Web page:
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After two weeks of treatment -

mohawk66
Posts: 15
Joined: Apr 2013

I'm feeling more tired today than I expected. I was hoping I would "bounce back" this weekend more than I have. I finished 2 weeks plus a day of radiation on Friday. My mouth is drier and my throat has periods of pain, but not too bad so far. I'm already tired of being sick and tired and still 5 weeks to go.  

I'm getting treatment on my vocal cords because the left cord is involved with the tumor and my voice is strained and raspy day to day. I saw the ENT on Friday and he said the tumor is definitely shrinking, the treatment is working. He said the tumor is no longer visable around the vocal chord.

A few days before treatment started I had an incident of difficulty in breathing which resulted in a trip to the emergency room and an overnight stay for observation and treatment with steroids. Half the treatment team recommended a trach and the others said no, go ahead with treatment and get the trach later if necessary. Ultimately that was our decision. Otherwise treatment would have been delayed 2-3 weeks to allow the trach to heal and get simulated again.

I'm hoping the fact that the tumor has shrunk and is no longer visable relative to the left vocal cord is a good sign that there won't be swelling there. This week will be tell the tale and I'm hoping and praying to get through without the trach.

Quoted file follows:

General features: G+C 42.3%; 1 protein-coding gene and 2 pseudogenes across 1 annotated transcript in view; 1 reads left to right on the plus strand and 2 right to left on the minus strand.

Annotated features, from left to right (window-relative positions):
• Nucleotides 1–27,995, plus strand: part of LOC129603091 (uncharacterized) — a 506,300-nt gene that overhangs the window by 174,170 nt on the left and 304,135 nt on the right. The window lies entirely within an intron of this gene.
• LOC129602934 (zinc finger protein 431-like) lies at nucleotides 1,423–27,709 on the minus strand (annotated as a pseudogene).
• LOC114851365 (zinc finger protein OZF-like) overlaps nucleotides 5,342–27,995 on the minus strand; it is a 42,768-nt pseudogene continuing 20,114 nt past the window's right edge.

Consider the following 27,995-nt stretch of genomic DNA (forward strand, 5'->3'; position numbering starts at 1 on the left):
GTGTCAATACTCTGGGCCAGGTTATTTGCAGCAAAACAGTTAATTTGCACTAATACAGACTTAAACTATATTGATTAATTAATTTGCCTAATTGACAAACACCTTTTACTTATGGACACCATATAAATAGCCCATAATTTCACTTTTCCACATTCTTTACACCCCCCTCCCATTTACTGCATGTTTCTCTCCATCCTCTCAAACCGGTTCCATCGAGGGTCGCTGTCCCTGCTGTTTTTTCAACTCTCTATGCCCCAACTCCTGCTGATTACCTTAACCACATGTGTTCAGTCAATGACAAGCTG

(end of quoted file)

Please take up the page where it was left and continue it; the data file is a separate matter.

Otherwise the week has been a success. I'm staying well hydrated and kept my weight up, might have even gained a pound or two. Last night I tried out the feeding pump and it worked great. Having heard some stories of difficulties in eating later in the process, I'm really happy to have the feeding tube available. 

You all really helped me get focused last week. I still find myself projecting out about possible outcomes by am getting better about reeling myself back to today.

Thanks for all your presense and support!

Marty

Skiffin16's picture
Skiffin16
Posts: 8058
Joined: Sep 2009

Like the movie...same thing, day, after day, after day, after day.....

Hang in there Marty..., it's going to get better, just in a long boring stretch where you are right now...

Keep pushing the fluids, calories, and positive thoughts..., the rest will follow.

Best,

John

mohawk66
Posts: 15
Joined: Apr 2013

Thanks John. Love the Groundhog Day thought! THis morning at rads I was hearing Sonny and Cher singing "Babe"!

Marty

Skiffin16's picture
Skiffin16
Posts: 8058
Joined: Sep 2009

Babe...., LOL...

jcortney's picture
jcortney
Posts: 406
Joined: Sep 2012